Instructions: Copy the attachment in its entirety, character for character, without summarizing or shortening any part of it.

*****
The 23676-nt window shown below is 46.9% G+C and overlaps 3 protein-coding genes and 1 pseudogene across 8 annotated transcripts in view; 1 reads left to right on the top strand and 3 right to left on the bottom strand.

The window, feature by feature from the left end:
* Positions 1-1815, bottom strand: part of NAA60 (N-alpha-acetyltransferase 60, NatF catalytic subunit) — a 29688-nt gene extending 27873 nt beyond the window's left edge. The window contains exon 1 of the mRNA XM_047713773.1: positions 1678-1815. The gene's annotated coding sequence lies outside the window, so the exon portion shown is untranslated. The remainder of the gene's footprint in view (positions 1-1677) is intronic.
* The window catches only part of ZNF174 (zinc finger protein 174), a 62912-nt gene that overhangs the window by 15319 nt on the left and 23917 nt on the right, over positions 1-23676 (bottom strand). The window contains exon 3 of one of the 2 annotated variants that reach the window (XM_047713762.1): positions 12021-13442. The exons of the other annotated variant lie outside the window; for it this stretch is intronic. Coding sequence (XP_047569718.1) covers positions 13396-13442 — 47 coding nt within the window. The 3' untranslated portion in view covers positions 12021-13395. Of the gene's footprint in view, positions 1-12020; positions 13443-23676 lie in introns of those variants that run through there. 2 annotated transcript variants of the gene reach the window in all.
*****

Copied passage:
The 23676-nt window shown below is 46.9% G+C and overlaps 3 protein-coding genes and 1 pseudogene across 8 annotated transcripts in view; 1 reads left to right on the top strand and 3 right to left on the bottom strand.

The window, feature by feature from the left end:
* Positions 1-1815, bottom strand: part of NAA60 (N-alpha-acetyltransferase 60, NatF catalytic subunit) — a 29688-nt gene extending 27873 nt beyond the window's left edge. The window contains exon 1 of the mRNA XM_047713773.1: positions 1678-1815. The gene's annotated coding sequence lies outside the window, so the exon portion shown is untranslated. The remainder of the gene's footprint in view (positions 1-1677) is intronic.
* The window catches only part of ZNF174 (zinc finger protein 174), a 62912-nt gene that overhangs the window by 15319 nt on the left and 23917 nt on the right, over positions 1-23676 (bottom strand). The window contains exon 3 of one of the 2 annotated variants that reach the window (XM_047713762.1): positions 12021-13442. The exons of the other annotated variant lie outside the window; for it this stretch is intronic. Coding sequence (XP_047569718.1) covers positions 13396-13442 — 47 coding nt within the window. The 3' untranslated portion in view covers positions 12021-13395. Of the gene's footprint in view, positions 1-12020; positions 13443-23676 lie in introns of those variants that run through there. 2 annotated transcript variants of the gene reach the window in all.